So that’s the so-called ‘intermediate environment’ which no doubt makes lots of sense to customers and isn’t much in dispute. According to Stephane and others, the 5G network will become the network of networks.

What might be more questionable, though, is the idea that over time 5G will eventually displace the other radio technologies completely, or ‘flush them out’ as one analyst has written. Under this scenario, after an indeterminate ‘hetnet’ period, 5G will refarm all the previous ‘G’ frequencies and, presumably, dominate the public spectrum with whatever fairness mechanism replaces LAA.

WiFi will likely thrive with 5G

This is where some in the industry let their 5G enthusiasm get the better of them. There are very good non-technical reasons why WiFi will not only stick around but may even become more pervasive.

As already mentioned by Stephane, the device and the access point base is huge and will grow even larger. And where there’s scale there’s lowering costs. According to researchers, IHS Markit, even the ‘carrier Wi-Fi’ equipment market (not just the device and home hub markets) grew through 2017 with revenue reaching $626 million for the year and an expectation of a cumulative market size of over $3.5 billion from 2018 to 2022, driven by standalone Wi-Fi access points (predominantly deployed by fixed-line operators and wireless ISPs) and dual mode Wi-Fi/cellular access points (deployed by mobile operators).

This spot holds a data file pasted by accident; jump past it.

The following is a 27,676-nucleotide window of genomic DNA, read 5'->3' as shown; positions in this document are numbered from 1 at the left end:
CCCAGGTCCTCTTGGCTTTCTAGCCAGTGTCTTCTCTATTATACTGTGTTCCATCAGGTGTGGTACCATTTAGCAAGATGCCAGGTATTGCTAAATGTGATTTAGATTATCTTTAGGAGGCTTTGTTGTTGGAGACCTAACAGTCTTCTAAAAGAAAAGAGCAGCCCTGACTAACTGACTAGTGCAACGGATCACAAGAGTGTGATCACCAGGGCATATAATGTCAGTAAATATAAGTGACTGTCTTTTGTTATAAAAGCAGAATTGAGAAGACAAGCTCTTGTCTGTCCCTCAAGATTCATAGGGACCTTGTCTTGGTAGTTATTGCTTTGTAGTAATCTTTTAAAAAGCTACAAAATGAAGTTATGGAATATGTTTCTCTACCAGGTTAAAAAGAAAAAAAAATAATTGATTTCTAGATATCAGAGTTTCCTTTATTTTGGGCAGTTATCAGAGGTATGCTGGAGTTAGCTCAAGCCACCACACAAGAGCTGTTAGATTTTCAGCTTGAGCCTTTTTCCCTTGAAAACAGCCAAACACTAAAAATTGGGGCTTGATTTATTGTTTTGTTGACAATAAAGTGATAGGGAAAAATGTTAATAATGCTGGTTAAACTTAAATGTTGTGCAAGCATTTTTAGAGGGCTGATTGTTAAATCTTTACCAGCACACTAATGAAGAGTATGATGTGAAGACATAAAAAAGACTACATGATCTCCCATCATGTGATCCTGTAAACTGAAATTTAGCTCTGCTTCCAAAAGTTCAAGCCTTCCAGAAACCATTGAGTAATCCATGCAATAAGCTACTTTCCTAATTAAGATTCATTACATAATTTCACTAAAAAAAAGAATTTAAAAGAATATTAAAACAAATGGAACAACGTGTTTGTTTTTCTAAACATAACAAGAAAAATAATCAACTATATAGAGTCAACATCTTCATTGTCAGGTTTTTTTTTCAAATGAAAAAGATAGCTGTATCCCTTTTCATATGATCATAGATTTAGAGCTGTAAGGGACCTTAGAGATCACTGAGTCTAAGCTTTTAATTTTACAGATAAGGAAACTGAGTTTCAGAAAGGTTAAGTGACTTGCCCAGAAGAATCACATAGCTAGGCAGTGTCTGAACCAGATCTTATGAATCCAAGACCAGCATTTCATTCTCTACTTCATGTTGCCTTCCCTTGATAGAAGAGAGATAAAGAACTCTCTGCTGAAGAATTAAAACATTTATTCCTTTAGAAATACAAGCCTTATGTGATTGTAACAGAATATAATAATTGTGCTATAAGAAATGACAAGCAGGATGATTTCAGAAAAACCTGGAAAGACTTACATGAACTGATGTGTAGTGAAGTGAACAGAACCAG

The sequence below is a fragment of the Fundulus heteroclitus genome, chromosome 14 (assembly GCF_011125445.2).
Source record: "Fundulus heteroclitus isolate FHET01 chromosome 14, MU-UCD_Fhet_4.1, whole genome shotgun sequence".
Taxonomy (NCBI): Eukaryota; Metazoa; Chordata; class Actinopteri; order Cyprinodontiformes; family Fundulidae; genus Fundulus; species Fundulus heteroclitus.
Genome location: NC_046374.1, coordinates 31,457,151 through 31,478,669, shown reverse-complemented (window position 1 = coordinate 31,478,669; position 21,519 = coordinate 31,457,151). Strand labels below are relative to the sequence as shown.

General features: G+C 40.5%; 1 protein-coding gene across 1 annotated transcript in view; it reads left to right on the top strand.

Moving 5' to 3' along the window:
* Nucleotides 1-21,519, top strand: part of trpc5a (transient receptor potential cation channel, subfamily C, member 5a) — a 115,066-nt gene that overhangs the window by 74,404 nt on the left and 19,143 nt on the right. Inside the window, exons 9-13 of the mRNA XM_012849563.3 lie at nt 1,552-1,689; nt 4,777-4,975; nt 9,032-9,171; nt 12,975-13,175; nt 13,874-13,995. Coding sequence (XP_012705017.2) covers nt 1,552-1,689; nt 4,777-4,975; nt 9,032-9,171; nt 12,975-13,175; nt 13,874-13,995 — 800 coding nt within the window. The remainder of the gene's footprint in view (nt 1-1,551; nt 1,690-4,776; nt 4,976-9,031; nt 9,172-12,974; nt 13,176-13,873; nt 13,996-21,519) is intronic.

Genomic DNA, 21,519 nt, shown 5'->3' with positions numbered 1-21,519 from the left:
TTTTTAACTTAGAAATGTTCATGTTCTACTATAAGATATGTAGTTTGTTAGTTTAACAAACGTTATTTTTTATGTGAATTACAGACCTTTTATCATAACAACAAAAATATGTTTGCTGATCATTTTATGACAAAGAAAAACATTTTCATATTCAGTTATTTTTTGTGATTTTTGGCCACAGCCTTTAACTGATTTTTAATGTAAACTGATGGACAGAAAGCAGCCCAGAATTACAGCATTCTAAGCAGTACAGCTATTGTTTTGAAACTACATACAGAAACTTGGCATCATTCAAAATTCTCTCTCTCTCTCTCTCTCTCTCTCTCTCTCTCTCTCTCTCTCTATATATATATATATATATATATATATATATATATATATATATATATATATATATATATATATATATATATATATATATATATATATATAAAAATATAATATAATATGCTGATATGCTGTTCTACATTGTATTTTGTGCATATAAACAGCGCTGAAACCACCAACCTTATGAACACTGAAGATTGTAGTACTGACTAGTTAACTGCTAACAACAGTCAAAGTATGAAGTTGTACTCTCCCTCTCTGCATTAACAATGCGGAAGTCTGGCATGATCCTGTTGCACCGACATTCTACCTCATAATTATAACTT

The steep curve is being driven by the desire to have closer integration between Wi-Fi and the mobile network, IHS Markit found earlier this year. “The arrival of the 5G era will gradually transform network architectures, but the requirements for network density mean that Wi-Fi will continue to play a strong support role for mobile broadband end-users and for newer applications such as the Internet of Things and smart city,” said Richard Webb, director of research and analysis for service provider technology at IHS Markit. “We expect an uptick in carrier Wi-Fi investments through 2020, aligned with 5G network development.”

One of the main reasons WiFi will continue onward and upward is that homes and businesses can deploy it without being locked in by a carrier or paying, however indirectly, to use spectrum. The private indoor radio network can take advantage of the huge increases in processing power in the hands of access point OEMs to support multiple cellular operators plus WiFi, plus private LTE (or 5G eventually) within the premises.

And of course the threat of ‘WiFi wipeout’ has bandied about at the advent of two mobile generations already. With the arrival of 3G and then 4G, WiFi’s grip on the user community actually increased, especially through the deployment of LTE when it was confidently predicted that WiFi would be rolled back. In fact WiFi use increased in line with the take-up of LTE.

There is no reason for the story to be any different this time around.